Your case study can focus on one of the following client objectives:
- Complying with government regulation
- Lowering business costs
- Becoming profitable
- Generating more leads
- Closing on more customers
- Generating more revenue
- Expanding into a new market
- Becoming more sustainable or energy-efficient
2. Establish a case study medium.
Next, you’ll determine the medium in which you’ll create the case study. In other words, how will you tell this story?
Case studies don’t have to be simple, written one-pagers. Using different media in your case study can allow you to promote your final piece on different channels. For example, while a written case study might just live on your website and get featured in a Facebook post, you can post an infographic case study on Pinterest, and a video case study on your YouTube channel.
Here are some different case study mediums to consider:
Written Case Study
Consider writing this case study in the form of an ebook and converting it to a downloadable PDF. Then, gate the PDF behind a landing page and form for readers to fill out before downloading the piece, allowing this case study to generate leads for your business.
Video Case Study
Plan on meeting with the client and shooting an interview. Seeing the subject, in person, talk about the service you provided them can go a long way in the eyes of your potential customers.
Infographic Case Study
Use the long, vertical format of an infographic to tell your success story from top to bottom. As you progress down the infographic, emphasize major KPIs using bigger text and charts that show the successes your client has had since working with you.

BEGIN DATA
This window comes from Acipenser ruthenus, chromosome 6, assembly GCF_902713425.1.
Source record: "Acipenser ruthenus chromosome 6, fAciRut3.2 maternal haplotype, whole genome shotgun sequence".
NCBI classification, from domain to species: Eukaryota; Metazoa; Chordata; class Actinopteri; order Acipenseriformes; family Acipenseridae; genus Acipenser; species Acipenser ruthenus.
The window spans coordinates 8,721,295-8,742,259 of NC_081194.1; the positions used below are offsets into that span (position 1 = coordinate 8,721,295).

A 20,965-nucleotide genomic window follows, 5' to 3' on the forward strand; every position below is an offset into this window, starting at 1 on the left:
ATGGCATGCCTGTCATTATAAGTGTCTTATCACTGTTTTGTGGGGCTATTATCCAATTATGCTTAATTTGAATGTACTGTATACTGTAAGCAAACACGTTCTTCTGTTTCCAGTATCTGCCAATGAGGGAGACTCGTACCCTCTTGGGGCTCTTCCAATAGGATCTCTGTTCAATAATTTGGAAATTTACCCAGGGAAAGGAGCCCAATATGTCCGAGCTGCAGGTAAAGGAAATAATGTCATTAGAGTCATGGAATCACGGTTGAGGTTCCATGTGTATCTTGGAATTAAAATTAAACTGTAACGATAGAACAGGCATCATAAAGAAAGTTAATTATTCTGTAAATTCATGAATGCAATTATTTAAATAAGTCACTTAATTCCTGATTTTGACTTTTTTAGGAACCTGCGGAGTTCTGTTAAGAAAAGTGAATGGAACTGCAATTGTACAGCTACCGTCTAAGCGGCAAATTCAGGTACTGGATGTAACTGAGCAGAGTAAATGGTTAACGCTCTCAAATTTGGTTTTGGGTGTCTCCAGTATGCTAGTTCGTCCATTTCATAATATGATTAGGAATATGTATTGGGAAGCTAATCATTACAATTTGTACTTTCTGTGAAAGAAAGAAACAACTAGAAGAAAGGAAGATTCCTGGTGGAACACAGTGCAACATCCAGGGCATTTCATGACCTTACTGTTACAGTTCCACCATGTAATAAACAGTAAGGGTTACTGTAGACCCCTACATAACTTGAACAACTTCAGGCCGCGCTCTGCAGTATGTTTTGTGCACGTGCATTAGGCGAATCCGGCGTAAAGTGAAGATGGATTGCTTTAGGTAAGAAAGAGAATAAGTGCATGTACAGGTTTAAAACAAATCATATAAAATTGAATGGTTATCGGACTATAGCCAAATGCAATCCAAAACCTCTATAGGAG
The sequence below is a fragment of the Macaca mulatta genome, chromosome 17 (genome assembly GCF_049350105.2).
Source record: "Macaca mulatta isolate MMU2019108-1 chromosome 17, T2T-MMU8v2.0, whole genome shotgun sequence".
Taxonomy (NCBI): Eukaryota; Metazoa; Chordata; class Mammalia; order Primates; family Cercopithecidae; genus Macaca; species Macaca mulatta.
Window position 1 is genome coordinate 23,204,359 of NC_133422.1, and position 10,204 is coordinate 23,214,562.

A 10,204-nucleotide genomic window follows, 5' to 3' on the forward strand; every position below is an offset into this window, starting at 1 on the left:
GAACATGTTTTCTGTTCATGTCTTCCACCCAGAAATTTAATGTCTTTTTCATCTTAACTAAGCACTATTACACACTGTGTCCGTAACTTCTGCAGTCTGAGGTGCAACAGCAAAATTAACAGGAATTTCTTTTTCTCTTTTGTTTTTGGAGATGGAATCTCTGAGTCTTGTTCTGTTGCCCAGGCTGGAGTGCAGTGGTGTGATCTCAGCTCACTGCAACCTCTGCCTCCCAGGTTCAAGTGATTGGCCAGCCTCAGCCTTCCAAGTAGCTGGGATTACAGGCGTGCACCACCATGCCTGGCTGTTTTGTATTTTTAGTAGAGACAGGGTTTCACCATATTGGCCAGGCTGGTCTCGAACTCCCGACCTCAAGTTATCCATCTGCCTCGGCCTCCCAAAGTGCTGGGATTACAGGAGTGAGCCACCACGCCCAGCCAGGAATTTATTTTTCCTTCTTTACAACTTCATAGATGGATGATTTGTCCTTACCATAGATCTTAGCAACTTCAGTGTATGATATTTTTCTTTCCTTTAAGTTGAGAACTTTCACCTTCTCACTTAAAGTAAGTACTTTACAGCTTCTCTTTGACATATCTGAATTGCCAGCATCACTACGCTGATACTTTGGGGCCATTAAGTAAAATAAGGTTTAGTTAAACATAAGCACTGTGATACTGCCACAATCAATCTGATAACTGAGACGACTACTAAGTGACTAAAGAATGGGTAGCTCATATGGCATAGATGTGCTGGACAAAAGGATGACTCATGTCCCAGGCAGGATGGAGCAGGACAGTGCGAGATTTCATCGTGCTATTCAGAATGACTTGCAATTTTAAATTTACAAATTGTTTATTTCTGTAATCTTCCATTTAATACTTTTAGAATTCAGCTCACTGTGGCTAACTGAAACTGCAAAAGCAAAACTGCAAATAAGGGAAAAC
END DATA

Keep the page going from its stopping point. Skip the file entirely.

Podcast Case Study
Podcasts are a platform for you to have a candid conversation with your client. This type of case study can sound more real and human to your audience — they’ll know the partnership between you and your client was a genuine success.
3. Find the right case study candidate.
Writing about your previous projects requires more than picking a client and telling a story. You need permission, quotes, and a plan. To start, here are a few things to look for in potential candidates.
It helps to select a customer who’s well-versed in the logistics of your product or service. That way, he or she can better speak to the value of what you offer in a way that makes sense for future customers.
Clients that have seen the best results are going to make the strongest case studies. If their own businesses have seen an exemplary ROI from your product or service, they’re more likely to convey the enthusiasm that you want prospects to feel, too.